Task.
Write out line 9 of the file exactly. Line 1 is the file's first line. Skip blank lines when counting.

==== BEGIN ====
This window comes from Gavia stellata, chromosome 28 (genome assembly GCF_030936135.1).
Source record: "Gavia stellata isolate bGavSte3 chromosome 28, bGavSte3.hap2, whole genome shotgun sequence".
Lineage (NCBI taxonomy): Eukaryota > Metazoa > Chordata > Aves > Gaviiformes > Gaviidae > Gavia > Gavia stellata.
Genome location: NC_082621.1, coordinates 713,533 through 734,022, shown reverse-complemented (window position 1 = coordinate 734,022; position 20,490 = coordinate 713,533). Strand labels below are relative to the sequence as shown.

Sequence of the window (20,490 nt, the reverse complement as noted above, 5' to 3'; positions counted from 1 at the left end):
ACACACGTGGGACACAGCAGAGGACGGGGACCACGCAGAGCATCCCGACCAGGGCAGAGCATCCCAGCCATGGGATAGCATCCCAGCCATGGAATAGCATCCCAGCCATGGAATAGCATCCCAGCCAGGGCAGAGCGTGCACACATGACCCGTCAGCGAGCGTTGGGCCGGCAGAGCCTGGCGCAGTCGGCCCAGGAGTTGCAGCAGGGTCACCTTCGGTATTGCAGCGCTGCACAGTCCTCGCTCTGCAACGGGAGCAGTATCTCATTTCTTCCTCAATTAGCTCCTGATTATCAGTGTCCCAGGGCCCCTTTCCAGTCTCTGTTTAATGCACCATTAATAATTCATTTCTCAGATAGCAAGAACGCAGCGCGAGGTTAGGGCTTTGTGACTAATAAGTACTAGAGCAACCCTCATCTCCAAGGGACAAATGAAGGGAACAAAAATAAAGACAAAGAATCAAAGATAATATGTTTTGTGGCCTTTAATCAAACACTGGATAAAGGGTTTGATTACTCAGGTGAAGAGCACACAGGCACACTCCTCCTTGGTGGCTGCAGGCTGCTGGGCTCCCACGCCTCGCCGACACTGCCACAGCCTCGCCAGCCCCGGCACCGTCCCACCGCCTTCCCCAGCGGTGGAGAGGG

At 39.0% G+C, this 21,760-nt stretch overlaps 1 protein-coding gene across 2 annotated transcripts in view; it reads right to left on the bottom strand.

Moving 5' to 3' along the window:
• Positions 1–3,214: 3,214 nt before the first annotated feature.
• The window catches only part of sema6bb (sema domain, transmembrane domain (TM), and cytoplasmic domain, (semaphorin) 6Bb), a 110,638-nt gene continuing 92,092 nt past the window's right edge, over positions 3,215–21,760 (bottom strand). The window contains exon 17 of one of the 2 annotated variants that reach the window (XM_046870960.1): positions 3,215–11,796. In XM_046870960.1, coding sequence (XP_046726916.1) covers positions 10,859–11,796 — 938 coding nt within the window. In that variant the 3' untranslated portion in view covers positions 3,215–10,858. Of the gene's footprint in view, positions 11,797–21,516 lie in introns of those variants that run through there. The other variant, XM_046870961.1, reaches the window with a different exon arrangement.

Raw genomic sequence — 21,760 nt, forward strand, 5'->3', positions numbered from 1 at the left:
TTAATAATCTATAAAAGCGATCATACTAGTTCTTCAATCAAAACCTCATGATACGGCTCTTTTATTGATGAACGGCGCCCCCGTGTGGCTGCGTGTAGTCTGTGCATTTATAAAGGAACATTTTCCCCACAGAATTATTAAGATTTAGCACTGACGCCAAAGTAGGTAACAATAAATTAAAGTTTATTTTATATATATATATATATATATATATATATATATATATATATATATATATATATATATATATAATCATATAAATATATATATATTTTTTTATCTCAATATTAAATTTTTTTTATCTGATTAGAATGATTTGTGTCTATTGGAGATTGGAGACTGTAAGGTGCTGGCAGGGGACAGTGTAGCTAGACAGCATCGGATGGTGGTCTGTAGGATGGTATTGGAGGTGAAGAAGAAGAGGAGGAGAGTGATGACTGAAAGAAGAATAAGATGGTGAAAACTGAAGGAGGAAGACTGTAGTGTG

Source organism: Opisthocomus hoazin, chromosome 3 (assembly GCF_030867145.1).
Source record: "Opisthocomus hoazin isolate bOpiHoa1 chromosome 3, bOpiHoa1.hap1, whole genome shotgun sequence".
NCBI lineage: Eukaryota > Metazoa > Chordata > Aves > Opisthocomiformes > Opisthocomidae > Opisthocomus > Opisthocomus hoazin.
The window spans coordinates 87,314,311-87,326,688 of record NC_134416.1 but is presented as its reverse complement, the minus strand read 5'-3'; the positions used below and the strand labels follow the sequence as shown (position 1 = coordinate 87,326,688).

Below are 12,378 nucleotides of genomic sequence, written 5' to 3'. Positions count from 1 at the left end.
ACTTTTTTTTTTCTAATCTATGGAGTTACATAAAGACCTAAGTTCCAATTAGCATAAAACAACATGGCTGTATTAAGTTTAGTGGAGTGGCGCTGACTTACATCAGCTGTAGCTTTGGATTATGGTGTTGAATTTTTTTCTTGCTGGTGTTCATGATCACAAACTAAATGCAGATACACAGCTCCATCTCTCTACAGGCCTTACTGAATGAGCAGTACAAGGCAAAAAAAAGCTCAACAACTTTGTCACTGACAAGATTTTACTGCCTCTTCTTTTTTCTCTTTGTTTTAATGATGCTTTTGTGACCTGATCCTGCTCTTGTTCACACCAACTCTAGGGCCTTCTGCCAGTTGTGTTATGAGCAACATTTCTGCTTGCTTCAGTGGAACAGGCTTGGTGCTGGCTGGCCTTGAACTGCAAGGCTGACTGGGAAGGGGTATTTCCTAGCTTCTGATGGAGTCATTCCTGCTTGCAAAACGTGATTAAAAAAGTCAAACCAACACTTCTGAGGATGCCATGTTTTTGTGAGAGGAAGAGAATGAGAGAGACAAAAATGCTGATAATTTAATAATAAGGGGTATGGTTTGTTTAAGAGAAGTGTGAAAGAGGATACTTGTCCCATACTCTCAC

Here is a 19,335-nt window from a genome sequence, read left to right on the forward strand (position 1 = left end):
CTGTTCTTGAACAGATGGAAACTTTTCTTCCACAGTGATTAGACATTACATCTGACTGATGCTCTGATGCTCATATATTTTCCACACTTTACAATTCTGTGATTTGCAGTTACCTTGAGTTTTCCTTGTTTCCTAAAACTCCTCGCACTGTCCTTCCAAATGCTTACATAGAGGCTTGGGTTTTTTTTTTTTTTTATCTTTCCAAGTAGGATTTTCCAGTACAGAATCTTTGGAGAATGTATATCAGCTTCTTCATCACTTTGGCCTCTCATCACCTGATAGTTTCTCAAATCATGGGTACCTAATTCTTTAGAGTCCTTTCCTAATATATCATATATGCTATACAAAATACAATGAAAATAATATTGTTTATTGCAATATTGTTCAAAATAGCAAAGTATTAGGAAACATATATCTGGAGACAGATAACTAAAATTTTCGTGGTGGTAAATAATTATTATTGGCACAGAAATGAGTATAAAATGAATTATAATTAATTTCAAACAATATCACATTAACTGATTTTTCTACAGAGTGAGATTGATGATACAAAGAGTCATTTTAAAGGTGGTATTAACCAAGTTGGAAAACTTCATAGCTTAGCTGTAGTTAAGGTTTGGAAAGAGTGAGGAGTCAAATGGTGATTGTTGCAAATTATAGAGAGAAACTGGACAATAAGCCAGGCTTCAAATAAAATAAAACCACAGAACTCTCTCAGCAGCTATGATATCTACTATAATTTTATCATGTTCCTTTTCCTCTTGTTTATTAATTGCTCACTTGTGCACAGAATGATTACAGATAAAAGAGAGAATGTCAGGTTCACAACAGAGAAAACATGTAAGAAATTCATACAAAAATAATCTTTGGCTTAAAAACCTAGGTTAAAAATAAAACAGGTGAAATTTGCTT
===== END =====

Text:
• Positions 1–3,214: 3,214 nt before the first annotated feature.